Commentary & Analysis
Combating the Offshore Threat
By Scott Mitchell of Presstek Chinese printers are talking about the importance of content management,
By WhatTheyThink Staff
Published: February 17, 2005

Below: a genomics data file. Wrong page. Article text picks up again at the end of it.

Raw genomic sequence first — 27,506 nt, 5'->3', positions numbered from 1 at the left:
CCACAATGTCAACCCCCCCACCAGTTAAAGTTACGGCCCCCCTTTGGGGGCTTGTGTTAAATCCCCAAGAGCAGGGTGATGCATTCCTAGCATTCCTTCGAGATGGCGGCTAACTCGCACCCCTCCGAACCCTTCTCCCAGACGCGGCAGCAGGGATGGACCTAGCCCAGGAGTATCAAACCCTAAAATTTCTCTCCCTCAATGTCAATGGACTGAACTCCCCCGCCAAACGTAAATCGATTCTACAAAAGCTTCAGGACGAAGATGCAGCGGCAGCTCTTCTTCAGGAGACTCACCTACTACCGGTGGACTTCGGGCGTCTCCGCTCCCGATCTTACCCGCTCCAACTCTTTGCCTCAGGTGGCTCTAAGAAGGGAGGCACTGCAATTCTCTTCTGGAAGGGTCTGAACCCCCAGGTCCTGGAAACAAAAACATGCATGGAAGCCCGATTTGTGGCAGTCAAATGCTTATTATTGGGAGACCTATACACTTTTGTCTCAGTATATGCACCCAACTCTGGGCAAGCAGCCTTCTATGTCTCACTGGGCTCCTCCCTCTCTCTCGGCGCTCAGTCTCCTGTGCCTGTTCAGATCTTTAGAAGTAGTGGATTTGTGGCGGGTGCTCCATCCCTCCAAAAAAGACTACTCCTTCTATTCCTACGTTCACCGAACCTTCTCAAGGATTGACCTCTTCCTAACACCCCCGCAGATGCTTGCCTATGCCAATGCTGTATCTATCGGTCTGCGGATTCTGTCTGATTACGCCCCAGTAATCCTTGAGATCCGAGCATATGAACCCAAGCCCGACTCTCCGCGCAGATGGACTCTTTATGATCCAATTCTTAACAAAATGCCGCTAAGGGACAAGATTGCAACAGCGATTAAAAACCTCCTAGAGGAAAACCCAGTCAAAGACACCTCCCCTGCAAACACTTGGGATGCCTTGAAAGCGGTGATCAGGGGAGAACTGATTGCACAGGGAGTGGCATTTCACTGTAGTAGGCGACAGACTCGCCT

By Scott Mitchell of Presstek Chinese printers are talking about the importance of content management, increasing automation, and not being saddled with antiquated business practices--like some other printing centers in the world. They view this as an opportunity to increase their global competitive advantage and continue their rapid rate of growth. February 17, 2005 -- The business press has paid much attention of late to the threat of offshore outsourcing and the impact these initiatives have on the U.S. economy. The latest stories reflect that the bloom is off the rose in terms of some IT outsourcing, due to rising costs in India and lack of strategic skills among the worker base. Time will tell how that ultimately shakes out and what the overall global impact will be. The general business press, though, has paid little attention to the offshore outsourcing of print. But we have certainly seen coverage in the trade press. China is the biggest culprit here, and the bloom is not coming off of that rose for some time to come. Consider this: According to NPES data, China went from a #9 global position in 1999 in terms of the export of printed matter, to a #7 position in 2002. In the same period, China moved from #5 to #2 in terms of the import of printing machinery, right behind the U.S. According to PIA reports, in 2003 China had over 163,000 graphic arts establishments including 92,400 printing plants and 71,200 copy shops with three million total employees. By comparison, the U.S. has some 44,000 printing plants with approximately one million employees. In early 2004, business leaders in Guangdong province, located in the Pearl River Delta not far from Hong Kong, began allowing increased foreign investment in printing and related companies. Officials are also encouraging foreign manufacturers of printing equipment to establish research centers in the province. 70 percent of the manufacturing capacity of Hong Kong's printing industry has been transferred to the Pearl River Delta, with its printing industry growing at about 20% per year--a far cry from our low single digit growth rate in the U.S. These are pretty scary numbers. Add to that these two factors: There is significant financial and business support being provided to the Chinese printing industry by the Chinese government. Although China literally invented the printing industry thousands of years ago, today's printing industry in China is fairly young--as young as 10 years in some of the most concentrated printing centers. When you read articles that quote Chinese printers, they are frequently speaking about the importance of value-added services such as content management, increasing automation to improve productivity, and not being saddled with antiquated business practices like some other printing centers in the world. They claim they are jumping into the digital age with both feet and that gives them the ability to leapfrog printing communities in other parts of the world. They view this as an opportunity to increase their global competitive advantage and continue their rapid rate of growth. The key to maintaining a strong and profitable business in U.S. and European markets in the future--as immune as possible to the threat of offshore competition--is to get out of the commodity zone. Today, printing produced in China typically sells for 30% less than printing produced in the U.S. and ships in six to eight weeks from time of order. While U.S. and European printers are facing increased customer pressure to deliver shorter runs with faster turn times, there is still a significant amount of non-time-sensitive printing--coffee table books come to mind--that could be produced in China under their terms, and a segment of print buyers that will find this proposition attractive. Even buying product brochures in bulk can be attractive at a 30% discount. So what can you do to protect your business from the offshore outsourcing threat? It is clear that a key target for offshore printers will be commodity printing--long-run printing that can afford the extra time associated with shipping to take advantage of decreased cost. It is also clear that as the offshore infrastructure builds up, the longer turn time will be offset by the implementation of collaborative digital tools that cut time off of the front-end process--particularly content management, and remote proofing and approval tools. So the key to maintaining a strong and profitable business in U.S. and European markets in the future--as immune as possible to the threat of offshore competition--is to get out of the commodity zone. Getting into the Right Zone Research performed by the RIT Print Industry Center in 2003 with marketing executives and advertising agencies clearly demonstrates that print buyers are looking for value, not price. Research performed by the RIT Print Industry Center in 2003 with marketing executives and advertising agencies clearly demonstrates that today's print buyers are looking for value, not price. In both constituencies, survey results placed price as number five on the list of criteria for selecting a printer--behind such things as dependability, print quality and ease of doing business. And according to a survey of print buyers conducted by Print Buyers Online, 68% felt they knew more about printing than the average print sales person. These two pieces of data point to a clear path out of the commodity zone. In order to leave the commodity zone behind, print service providers should, at a minimum: Ensure that sales professionals are knowledgeable about all of the processes and technologies that you use in your operation Make sure your sales force is adept at helping customers understand the value of printing shorter, more customized runs to eliminate waste due to obsolescence and to produce more effective, targeted communications Unemotionally examine the workflow processes within your operation, looking for bottlenecks and redundancies that may cause unpredictable delays or unreliable results Take advantage of the technologies available in the marketplace today to eliminate as many steps in the production process as possible; examples would be direct-to-press or computer-to-plate implementations and eliminating chemistry in the plate production process Implement a user-friendly Web interface that allows customers to access you 24x7 to submit work, access a catalog of materials for reprinting and track job status. Train your sales people! In a survey of print buyers conducted by Print Buyers Online, 68% felt they knew more about printing than the average print sales person. Taking these simple steps will reduce your cost of doing business, shorten cycle times and make your operation more accessible to customers. And these basic steps must be taken before examining additional value-added services--adding new services on top of a broken infrastructure is a recipe for failure. Once you have optimized the infrastructure, take the time to discuss your services with your customers. These conversations should preferably take place outside of the procurement department--with the actual owners of the applications, and as far up the management chain as possible in order to gain a more strategic view. What do they like most--and least--about working with you? Who else do they use for printing services and why? Are there additional services you could offer that would allow you to capture more of their business? What are some of the business problems they are facing, especially as it relates to document-intensive business processes, and how could you help them become more efficient? These are a few of the critical questions you will need to ask. Others will become evident as you conduct these critical customer meetings. This approach will place you in a consultative role, and should give you the opportunity to become involved as an advisor, before all the production decisions are made. By ensuring that you have a knowledgeable sales force, a solid and efficient infrastructure and a clear understanding of your customers' business objectives--as well as a plan to help them more effectively meet those objectives--you will be well on your way out of the commodity zone and into a solid, long-term customer partnership that will deliver value to you and to them--and ensure that your book of business is as immune as possible to the increasing threat of offshore outsourcing. And stay away from those coffee table books--there's probably not much of a U.S. or European future in those!